Michael Steven Johnson's Daredevil is this year's first attempt to bring a comic book to the big screen, a few strides ahead of Hulk, X-Men 2, and The League of Extraordinary Gentlemen. He seems to have pleased fans of the comic, but few critics came away enthusiastic about what they saw.
Ben Affleck stars as a Matt Murdock, a blind lawyer who dons a red leather costume at night and ventures out to fight crime with his enhanced senses. As he deals out violent judgment for getaway crooks, this not-so-handicapped hero is torn between the desire for revenge and justice.
In this episode—you can bet this is the beginning of another franchise—Murdock experiences love at first "sight" with a neighborhood girl named Elektra (Jennifer Garner). A rather hasty and athletic courtship, one that rushes from violent sparring on a playground to a quick tumble in the sheets, leads Murdock into participation in Elektra's personal quest for vengeance. They have two mutual targets. Kingpin is a Herculean crime boss played by Michael Clarke Duncan, master of that menacing bad guy chuckle. Kingpin's zany assassin Bullseye, giddily over-played by Colin Farrell, is an expert at throwing sharp pointy things into other people's necks and foreheads. A series of violent confrontations and a flurry of bad one-liners ensue.
So, is Daredevil a hero to admire or just another vengeful egomaniac in tights? Religious press critics lined up to offer a wide range of opinions this week.
Gerri Pare (Catholic News Service) says, "the message is mixed in that Matt agrees seeking vengeance is wrong, but ends up back in his red get-up, declaring he is the city's 'guardian devil.' His character is clearly well-intended but continues to rationalize taking the law into his own hands."
Michael Elliott (Movie Parables) responds to the film's assumption that it carries some sort of religious significance in its array of Roman Catholic symbolism. "Any biblical standard which might have been seen was overshadowed by the vigilante aspect of the title character. Johnson never really takes the time to let us care about his characters or what happens to them. He keeps the camera so close to the action that, while it looks like something cool is happening, it is difficult to tell what it is, much less appreciate it."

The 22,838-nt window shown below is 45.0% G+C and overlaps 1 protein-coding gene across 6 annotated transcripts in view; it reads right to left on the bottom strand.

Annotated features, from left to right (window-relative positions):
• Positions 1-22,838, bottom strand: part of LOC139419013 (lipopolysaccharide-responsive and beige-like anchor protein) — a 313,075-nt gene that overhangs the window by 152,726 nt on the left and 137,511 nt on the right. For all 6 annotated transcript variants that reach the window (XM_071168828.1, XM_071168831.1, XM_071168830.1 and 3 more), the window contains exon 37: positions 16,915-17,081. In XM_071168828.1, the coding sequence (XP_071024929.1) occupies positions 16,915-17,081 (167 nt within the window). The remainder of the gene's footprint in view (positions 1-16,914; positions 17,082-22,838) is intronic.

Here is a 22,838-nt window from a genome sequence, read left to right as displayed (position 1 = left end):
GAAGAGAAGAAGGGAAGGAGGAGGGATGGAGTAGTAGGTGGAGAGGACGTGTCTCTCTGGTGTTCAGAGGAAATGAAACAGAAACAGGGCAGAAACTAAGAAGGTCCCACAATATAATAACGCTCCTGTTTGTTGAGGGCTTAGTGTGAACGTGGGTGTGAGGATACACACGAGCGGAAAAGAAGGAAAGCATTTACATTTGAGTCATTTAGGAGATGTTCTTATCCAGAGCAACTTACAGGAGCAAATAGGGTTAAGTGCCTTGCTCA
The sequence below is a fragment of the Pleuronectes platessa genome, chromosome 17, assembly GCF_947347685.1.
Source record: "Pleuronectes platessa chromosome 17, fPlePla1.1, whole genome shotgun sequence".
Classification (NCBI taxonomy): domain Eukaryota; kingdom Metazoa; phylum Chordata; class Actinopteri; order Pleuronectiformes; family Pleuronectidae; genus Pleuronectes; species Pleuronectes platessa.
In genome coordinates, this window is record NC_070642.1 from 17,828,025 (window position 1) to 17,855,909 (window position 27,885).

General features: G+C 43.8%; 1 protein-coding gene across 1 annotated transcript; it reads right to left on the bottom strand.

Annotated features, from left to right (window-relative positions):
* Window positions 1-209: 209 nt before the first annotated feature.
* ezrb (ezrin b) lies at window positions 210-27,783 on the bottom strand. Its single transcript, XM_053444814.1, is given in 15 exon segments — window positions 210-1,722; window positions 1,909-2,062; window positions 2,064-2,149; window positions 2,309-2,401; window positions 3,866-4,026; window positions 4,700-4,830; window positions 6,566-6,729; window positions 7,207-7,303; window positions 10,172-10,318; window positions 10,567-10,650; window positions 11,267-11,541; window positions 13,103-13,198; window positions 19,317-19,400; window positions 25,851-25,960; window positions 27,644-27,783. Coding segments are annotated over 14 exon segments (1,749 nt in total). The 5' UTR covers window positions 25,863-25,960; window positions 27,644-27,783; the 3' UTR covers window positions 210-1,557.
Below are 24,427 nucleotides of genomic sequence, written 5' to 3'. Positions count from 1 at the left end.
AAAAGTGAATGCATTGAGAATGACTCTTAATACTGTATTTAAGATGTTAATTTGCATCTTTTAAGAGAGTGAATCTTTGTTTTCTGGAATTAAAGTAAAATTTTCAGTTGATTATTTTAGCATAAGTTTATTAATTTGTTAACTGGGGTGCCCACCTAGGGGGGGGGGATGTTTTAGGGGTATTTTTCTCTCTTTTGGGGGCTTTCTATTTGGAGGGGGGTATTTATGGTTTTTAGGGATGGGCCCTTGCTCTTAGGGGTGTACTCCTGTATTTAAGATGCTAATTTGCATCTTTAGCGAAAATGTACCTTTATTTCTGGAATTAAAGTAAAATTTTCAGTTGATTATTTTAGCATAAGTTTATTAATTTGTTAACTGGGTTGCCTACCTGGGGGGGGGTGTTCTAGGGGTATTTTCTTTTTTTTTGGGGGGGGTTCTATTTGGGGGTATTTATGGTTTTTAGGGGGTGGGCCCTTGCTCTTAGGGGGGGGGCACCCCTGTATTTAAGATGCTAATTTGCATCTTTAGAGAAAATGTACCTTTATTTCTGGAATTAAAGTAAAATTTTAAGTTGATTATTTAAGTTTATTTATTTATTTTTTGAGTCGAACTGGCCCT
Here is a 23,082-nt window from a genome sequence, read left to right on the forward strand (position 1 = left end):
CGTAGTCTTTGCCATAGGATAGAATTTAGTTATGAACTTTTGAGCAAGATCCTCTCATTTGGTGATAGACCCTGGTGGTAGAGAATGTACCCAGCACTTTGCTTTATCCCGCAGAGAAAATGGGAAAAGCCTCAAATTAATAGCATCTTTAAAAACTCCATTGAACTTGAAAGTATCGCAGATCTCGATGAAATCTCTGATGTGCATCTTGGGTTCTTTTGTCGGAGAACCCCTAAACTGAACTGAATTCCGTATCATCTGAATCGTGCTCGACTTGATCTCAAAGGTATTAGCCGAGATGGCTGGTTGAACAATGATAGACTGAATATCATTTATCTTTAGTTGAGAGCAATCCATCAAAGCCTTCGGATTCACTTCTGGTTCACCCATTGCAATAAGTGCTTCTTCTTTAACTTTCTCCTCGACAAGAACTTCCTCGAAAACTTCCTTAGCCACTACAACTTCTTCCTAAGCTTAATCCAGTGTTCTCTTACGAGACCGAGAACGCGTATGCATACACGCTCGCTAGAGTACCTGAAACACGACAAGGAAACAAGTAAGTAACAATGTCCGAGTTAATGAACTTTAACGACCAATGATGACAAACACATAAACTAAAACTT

Holly McClure (Crosswalk) was surprised at the level of violence: "This is definitely a movie mature teens to twenty-somethings will probably enjoy the most, but adults who are into the comic book heroes will get a kick out of it as well. Sadly, there will be many parents who will take their young children to see this movie, because they think the PG in the rating means it will be 'kid-friendly.'"
Bob Smithouser (Focus on the Family) is even more troubled by the violence: "Daredevil is no Spider-Man. It's darker and considerably more objectionable. The violence is … quite explicit in places. Aside from the hero's moral turmoil and some cool effects … Daredevil is a comic book cliché that's most noteworthy for its abuse of the PG-13 rating." Similarly, Shaun Daugherty (Preview) concludes, "Daredevil has a dark, chilly tone with little comic relief. Substantial violence, a brief sexual encounter and objectionable words earn it negative acceptability marks."
Taking a pro-Daredevil position, Steven D. Greydanus (Decent Films) calls the film "a triumph of screenwriting redaction and well-utilized effects over weak characterization and generally uninspired casting."
Also somewhat impressed, Tom Snyder (Movieguide) says that Daredevil is characterized by "a strong Christian worldview." But that worldview is polluted, he adds, by "Romantic, pagan and satanic elements and symbols." He concludes, "The best part of the movie … is the way in which it resolves the moral conflicts within Matt/Daredevil's own soul. Matt eventually decides to take his priest's admonitions about justice versus revenge to heart, despite the personal tragedies he undergoes during the story."